• Keep learning. Understanding your condition and treatment inside-out can help you feel more in control
  • Get support and inspiration from other people living with hypothyroidism. Check out online support groups.


  • Eat a healthy diet and avoid food and supplements containing iodine including shellfish.
  • Reduce stress by listening to music, taking a long bath or meditating in a quiet place
  • Aim for a regular sleep schedule.
  • Try yoga. Certain poses work to balance thyroid output.
  • Avoid caffeine and other stimulants as they may worsen certain symptoms such as fast heartbeat, nervousness, or concentration difficulties
  • Try putting ice packs on the throat to help to reduce inflammation
  • Eat plenty of cruciferous vegetables, which can help depress the thyroid such as cabbage, cauliflower, broccoli, Brussels sprouts, and spinach.

Thyroid Nodules:

Thyroid nodules typically do not have symptoms and therefore do not interfere with day-to-day life. However, it is always good to maintain a balanced lifestyle, to ensure that your condition does not worsen. A few things you can do to keep a balanced lifestyle include:

  • Take your prescribed medication at a regular time, to ensure an equal dosage of the medication in the body at all times.
  • Maintain a healthy diet.
  • Exercise regularly.


The US Preventative Services Task Force was unable to determine whether or not the benefits of screening for thyroid conditions outweighed the potential harm of unnecessary preemptive treatment. Screening for thyroid conditions is therefore not officially recommended. Since signs of thyroid conditions can be detected through basic blood tests and physical exams, many physicians choose to test patients that they feel may be at risk for developing thyroid conditions. If a doctor suspects an individual may have a thyroid condition, he or she may conduct several tests to arrive at a diagnosis.


There are no proven ways to prevent thyroid conditions.

Complementary and Alternative Treatment


Some people report the following alternative treatments are helpful, but there is no scientific evidence to confirm these claims.

  • Selenium. Low selenium may reduce the effectiveness of the thyroid hormones, and some studies have linked low levels of selenium with low thyroid function.
  • Vitamin A is another nutrient that has an important role to play in thyroid function, and a deficiency of this nutrient does seem to lower thyroid output. Other nutrients that are believed to be important for thyroid health include the minerals calcium and magnesium, and the amino acids L-tyrosine L-glutamine and L-glycine.
  • Various Chinese herbs.
  • Heat therapy. Saunas help to eliminate stored toxin, which may interfere with thyroid function.
  • Natural thyroid hormone. The quality and effectiveness of these natural agents sold in health food stores are unregulated. Some may not work at all. Others may have an active ingredient that does work but that may be dangerous to certain people.
  • Acupuncture. May correct hormonal imbalances.


According to the University of Maryland Medical Center, these complementary therapies may help minimize symptoms of mild hyperthyroid.

  • Daily multivitamin containing the antioxidant vitamins A, C, E, the B-complex vitamins, and trace minerals such as magnesium, calcium, zinc, and selenium.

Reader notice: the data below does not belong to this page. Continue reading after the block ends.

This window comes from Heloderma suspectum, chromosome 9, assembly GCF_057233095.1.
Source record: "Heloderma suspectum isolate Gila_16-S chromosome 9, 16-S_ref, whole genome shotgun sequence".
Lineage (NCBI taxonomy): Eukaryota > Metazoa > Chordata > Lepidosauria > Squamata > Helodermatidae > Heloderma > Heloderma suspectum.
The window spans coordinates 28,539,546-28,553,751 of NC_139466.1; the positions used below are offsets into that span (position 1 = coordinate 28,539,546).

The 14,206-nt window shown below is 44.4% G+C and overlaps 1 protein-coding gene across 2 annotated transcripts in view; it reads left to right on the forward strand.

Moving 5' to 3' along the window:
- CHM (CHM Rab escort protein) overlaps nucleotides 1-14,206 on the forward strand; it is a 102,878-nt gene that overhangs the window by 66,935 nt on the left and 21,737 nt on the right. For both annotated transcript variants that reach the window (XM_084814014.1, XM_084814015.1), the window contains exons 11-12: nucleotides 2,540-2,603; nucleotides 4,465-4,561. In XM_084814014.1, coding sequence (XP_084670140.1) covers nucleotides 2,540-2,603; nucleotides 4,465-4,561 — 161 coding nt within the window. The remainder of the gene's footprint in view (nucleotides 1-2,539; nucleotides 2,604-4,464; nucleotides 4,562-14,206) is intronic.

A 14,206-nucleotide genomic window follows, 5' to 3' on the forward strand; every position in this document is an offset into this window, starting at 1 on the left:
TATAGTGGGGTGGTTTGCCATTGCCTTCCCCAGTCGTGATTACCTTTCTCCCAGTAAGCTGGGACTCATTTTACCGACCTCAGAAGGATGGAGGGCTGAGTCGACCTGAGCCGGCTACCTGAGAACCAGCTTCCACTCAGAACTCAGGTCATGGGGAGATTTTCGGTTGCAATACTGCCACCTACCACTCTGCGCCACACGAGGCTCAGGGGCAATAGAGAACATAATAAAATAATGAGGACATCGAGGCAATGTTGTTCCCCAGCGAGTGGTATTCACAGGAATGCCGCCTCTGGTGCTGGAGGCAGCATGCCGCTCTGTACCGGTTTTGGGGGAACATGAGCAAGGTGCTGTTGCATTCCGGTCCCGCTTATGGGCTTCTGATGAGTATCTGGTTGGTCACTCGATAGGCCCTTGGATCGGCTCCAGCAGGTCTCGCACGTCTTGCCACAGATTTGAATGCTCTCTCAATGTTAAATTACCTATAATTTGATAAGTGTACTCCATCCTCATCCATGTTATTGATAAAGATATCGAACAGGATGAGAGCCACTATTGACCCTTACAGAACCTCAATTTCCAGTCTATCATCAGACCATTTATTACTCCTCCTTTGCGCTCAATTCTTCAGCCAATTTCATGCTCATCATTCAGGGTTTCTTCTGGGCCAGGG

• Diet rich with Omega-3 fatty acids such as salmon or take a fish oil supplements to help decrease inflammation and help with immunity. Omega-3 fatty acids can have a blood thinning effect. If you are taking blood thinning medications, speak to your doctor before taking Omega-3 fatty acids.
  • Calcium and vitamin D. Because hyperthyroidism may contribute to thinning bones, it’s important to get enough calcium every day to help prevent osteoporosis.
  • Green tea (Camellia sinensis) instead of caffeinated products.
  • Lemon balm tea 300 – 500 mg 3 times daily, to normalize an overactive thyroid. Steep 2 tbs. lemon balm in one cup of boiling water. Strain and cool.
  • Acupuncture may help correct hormonal imbalances.
  • Cruciferous vegetables such as cabbage, cauliflower, broccoli, Brussels sprouts, spinach, may help reduce inflammation.

Always let your doctor know of any complimentary or alternative treatments you plan to try before starting them, as they may interfere with your medications.

When To Contact A Doctor

If you think you may have a thyroid condition or disease or are experiencing any of the symptoms of one, schedule an appointment with your doctor. He or she will be able to make a diagnosis or refer you to a specialist if necessary.

If you’ve been diagnosed with hypothyroidism and are taking hormone replacement, see your doctor if you have any of the following symptoms, which could be signs of an overdose:

  • Palpitations
  • Rapid weight loss
  • Restlessness or shakiness
  • Sweating

Call your doctor immediately if you have been diagnosed with hyperthyroidism and:

  • You feel very irritable.
  • You have unusually high or low blood pressure compared to your normal blood pressure.
  • You feel nauseated, are throwing up, or have diarrhea.
  • Your heart is beating very fast or you have chest pain.
  • You have a fever.
  • You are confused or feel sleepy.
  • You cannot breathe well or you feel very tired, which can be symptoms of heart failure.
  • You develop symptoms of Graves’ ophthalmopathy, such as bulging, reddened eyes.
  • You feel very tired or weak.
  • You are losing weight even though you are eating normally or more than usual.
  • Your throat is swollen or you are having trouble swallowing

If you’ve been diagnosed with thyroid nodules, contact your doctor immediately if:

  • The growth of your nodules accelerates or is uncontrollable
  • You notice a raspy voice lasting longer than one month
  • Pain or swelling in the neck area occurs.

Questions For A Doctor

If your doctor tells you your thyroid is underactive, or overactive, you’ll want to find out more about your condition. Here are some questions to ask:

  • Why did I get a thyroid condition?
  • What’s the best treatment for me?
  • Are there alternatives to the treatment you’re advising?
  • Will I need to have treatment for the rest of my life?
  • What are the side effects of treatment? How can I cope with them?
  • What are the chances that someone else in my family will have a thyroid condition?
  • Should I see a specialist?